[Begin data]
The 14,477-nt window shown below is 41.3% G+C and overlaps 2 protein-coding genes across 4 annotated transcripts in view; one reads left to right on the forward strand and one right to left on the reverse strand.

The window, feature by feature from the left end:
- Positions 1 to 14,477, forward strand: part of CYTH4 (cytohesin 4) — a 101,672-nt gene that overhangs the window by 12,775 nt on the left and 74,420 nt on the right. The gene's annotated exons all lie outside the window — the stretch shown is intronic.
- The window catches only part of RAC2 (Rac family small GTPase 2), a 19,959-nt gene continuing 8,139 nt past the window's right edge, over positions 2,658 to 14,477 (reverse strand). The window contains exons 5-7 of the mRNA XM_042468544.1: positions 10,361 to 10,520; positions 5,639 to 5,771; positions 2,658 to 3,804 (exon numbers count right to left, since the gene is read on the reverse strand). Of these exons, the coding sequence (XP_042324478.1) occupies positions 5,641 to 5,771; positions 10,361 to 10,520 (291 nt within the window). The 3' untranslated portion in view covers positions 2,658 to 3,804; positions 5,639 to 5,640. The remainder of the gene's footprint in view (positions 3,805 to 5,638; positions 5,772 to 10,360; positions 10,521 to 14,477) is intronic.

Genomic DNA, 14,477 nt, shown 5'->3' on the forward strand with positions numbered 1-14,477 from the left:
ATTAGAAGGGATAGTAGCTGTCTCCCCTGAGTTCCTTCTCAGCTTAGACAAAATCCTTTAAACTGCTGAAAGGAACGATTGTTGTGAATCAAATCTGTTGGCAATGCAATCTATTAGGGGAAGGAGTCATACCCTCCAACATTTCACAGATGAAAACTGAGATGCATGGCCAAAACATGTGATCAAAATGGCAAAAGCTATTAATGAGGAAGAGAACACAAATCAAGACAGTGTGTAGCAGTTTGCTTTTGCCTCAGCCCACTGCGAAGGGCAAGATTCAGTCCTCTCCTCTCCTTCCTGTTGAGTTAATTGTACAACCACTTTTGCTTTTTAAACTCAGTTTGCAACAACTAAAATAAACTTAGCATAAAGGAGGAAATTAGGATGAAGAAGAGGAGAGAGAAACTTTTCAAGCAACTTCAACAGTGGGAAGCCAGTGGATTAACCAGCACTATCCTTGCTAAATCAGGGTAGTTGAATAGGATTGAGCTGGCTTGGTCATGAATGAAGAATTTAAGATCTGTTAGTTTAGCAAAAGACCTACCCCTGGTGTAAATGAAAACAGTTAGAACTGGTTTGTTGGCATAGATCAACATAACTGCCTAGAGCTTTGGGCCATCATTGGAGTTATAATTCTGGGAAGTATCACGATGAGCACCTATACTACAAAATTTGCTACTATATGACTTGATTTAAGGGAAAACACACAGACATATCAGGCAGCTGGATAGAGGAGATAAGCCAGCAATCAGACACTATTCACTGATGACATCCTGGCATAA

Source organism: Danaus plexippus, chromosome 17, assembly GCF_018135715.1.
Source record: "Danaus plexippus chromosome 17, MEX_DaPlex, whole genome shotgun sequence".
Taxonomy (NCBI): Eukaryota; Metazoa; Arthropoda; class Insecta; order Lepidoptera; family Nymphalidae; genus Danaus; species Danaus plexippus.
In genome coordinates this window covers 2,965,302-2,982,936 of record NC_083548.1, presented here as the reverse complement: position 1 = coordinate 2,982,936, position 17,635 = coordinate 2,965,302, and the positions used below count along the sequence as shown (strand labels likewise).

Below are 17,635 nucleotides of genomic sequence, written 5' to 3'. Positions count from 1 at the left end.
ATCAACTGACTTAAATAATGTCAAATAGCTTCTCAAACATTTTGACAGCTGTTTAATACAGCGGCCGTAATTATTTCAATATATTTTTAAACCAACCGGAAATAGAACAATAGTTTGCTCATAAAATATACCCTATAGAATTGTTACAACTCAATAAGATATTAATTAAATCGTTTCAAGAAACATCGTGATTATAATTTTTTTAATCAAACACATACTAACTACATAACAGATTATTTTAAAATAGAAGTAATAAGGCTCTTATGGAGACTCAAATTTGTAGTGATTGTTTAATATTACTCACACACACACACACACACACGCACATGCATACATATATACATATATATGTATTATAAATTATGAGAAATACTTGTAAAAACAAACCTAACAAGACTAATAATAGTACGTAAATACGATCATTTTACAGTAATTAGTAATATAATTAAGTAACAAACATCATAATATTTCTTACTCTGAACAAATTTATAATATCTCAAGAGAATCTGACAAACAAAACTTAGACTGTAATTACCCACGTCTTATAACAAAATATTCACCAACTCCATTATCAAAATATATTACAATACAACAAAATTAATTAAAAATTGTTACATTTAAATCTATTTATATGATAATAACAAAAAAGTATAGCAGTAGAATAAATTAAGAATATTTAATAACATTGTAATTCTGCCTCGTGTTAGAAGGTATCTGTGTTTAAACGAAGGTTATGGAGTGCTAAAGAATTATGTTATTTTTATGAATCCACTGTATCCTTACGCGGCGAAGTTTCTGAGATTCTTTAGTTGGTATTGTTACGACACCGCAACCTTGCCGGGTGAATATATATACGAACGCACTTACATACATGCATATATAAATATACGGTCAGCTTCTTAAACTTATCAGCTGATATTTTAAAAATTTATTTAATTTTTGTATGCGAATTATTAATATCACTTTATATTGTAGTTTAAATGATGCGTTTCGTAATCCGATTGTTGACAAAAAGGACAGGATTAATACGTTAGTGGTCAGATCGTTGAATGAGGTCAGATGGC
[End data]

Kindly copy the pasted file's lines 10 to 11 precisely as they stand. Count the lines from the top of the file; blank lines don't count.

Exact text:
In genome coordinates this window covers 2,965,302-2,982,936 of record NC_083548.1, presented here as the reverse complement: position 1 = coordinate 2,982,936, position 17,635 = coordinate 2,965,302, and the positions used below count along the sequence as shown (strand labels likewise).

Below are 17,635 nucleotides of genomic sequence, written 5' to 3'. Positions count from 1 at the left end.